This decorative and rather large goby is commonly seen on many of
our shores, sheltering in pools among coral rubble, near seagrasses
and living reefs. Usually seen alone, but many individuals can be
spaced apart over a small area. Sometimes, lots of small ones can
be seen schooling close together at low tide.
Features: Large for a goby, it
grows to about 10cm. Those seen usually about 8cm. Bulbous snout that
overhangs the mouth, with thick lips. On the side of the body, two
rows of black or dark dashes. It is indeed ornately decorated with
red and blue speckles.
Sometimes confused with the Black-spotted
lagoon-goby (Istigobius goldmanni) which has pairs of close-set
round black spots along the side of the body.
What does it eat? It eats small
Human uses: It commercially collected for the aquarium trade.
Tanah Merah, Jun 09
Raffles Lighthouse, Jul 06
Tanah Merah, Oct 09
Sometimes, lots of little ones are seen.
St. John's Island, May 07
*Species are difficult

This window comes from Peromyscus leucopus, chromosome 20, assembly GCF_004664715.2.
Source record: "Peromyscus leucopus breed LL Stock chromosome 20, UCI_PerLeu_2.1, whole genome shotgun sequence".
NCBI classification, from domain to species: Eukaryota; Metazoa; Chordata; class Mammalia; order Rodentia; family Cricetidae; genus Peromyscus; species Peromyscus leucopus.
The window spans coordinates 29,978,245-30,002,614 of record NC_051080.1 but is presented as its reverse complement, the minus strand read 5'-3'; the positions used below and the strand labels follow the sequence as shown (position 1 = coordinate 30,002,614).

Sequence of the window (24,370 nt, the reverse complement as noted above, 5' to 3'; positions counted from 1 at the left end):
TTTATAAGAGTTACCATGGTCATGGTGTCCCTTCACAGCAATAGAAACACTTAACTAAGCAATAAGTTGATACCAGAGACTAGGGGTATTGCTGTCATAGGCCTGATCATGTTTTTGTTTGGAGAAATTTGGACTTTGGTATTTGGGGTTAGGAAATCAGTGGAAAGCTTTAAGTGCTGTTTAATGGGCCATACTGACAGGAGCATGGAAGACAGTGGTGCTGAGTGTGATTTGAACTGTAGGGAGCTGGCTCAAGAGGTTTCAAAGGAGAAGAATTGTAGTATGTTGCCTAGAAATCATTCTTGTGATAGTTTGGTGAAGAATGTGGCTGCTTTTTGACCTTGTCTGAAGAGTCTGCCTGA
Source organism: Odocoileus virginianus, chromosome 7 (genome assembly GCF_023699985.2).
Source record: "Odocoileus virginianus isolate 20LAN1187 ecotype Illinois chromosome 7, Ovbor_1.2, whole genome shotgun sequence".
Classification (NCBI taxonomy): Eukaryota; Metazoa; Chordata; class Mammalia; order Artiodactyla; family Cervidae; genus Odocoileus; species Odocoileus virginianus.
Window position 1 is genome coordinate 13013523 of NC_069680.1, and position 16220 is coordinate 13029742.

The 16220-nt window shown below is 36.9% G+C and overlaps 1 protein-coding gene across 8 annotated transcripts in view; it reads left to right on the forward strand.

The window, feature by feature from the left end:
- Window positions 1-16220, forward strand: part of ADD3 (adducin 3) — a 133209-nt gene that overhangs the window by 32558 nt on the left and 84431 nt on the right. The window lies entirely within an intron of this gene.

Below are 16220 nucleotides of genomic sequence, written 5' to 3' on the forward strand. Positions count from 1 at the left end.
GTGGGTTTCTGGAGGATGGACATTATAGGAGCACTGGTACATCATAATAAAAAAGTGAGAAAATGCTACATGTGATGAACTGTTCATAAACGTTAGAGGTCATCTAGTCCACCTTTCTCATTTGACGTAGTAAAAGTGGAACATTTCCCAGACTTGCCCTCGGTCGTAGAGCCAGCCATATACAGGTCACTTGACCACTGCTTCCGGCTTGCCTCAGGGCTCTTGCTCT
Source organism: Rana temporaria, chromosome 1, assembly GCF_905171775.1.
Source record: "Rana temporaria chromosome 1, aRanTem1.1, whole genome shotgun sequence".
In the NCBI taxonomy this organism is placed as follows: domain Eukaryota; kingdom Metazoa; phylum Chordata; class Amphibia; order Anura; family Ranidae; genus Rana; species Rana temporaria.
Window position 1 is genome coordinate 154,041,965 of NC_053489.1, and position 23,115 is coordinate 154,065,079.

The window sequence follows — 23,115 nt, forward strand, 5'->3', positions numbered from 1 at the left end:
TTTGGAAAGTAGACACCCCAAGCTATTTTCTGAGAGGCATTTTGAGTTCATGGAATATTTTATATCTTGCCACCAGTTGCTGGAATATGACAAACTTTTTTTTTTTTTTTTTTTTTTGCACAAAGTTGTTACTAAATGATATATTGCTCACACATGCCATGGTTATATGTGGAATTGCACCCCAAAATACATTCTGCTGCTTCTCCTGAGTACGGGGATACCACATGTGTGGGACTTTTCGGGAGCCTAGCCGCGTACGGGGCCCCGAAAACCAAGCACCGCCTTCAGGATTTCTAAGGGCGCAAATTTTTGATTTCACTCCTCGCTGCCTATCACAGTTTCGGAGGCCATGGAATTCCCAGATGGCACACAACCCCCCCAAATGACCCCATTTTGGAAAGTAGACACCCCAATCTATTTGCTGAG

to positively identify without close examination.
On this website, they are grouped by external features for convenience of
lagoon-gobies on Singapore shores
Berlayar Creek, Oct 15
Photo shared by Marcus Ng on facebook.
Terumbu Selegie, Jan 17
Photo shared by Toh Chay Hoon on facebook.
Terumbu Buran, Nov 10
Photo shared by Russel Low on facebook.
- Larson, Helen
K and Kelvin K. P. Lim. 2005. A
Guide to Gobies of Singapore. Singapore Science Centre.
- Allen, Gerry,
Fishes of South-East Asia: A Field Guide for Anglers and Divers.
Periplus Editions. 292 pp.
- Kuiter, Rudie
H. 2002. Guide
to Sea Fishes of Australia: A Comprehensive Reference for Divers
New Holland Publishers. 434pp.
Ewald and Robert Myers. 2001. Coral
Reef Fishes of the World
Periplus Editions. 400pp.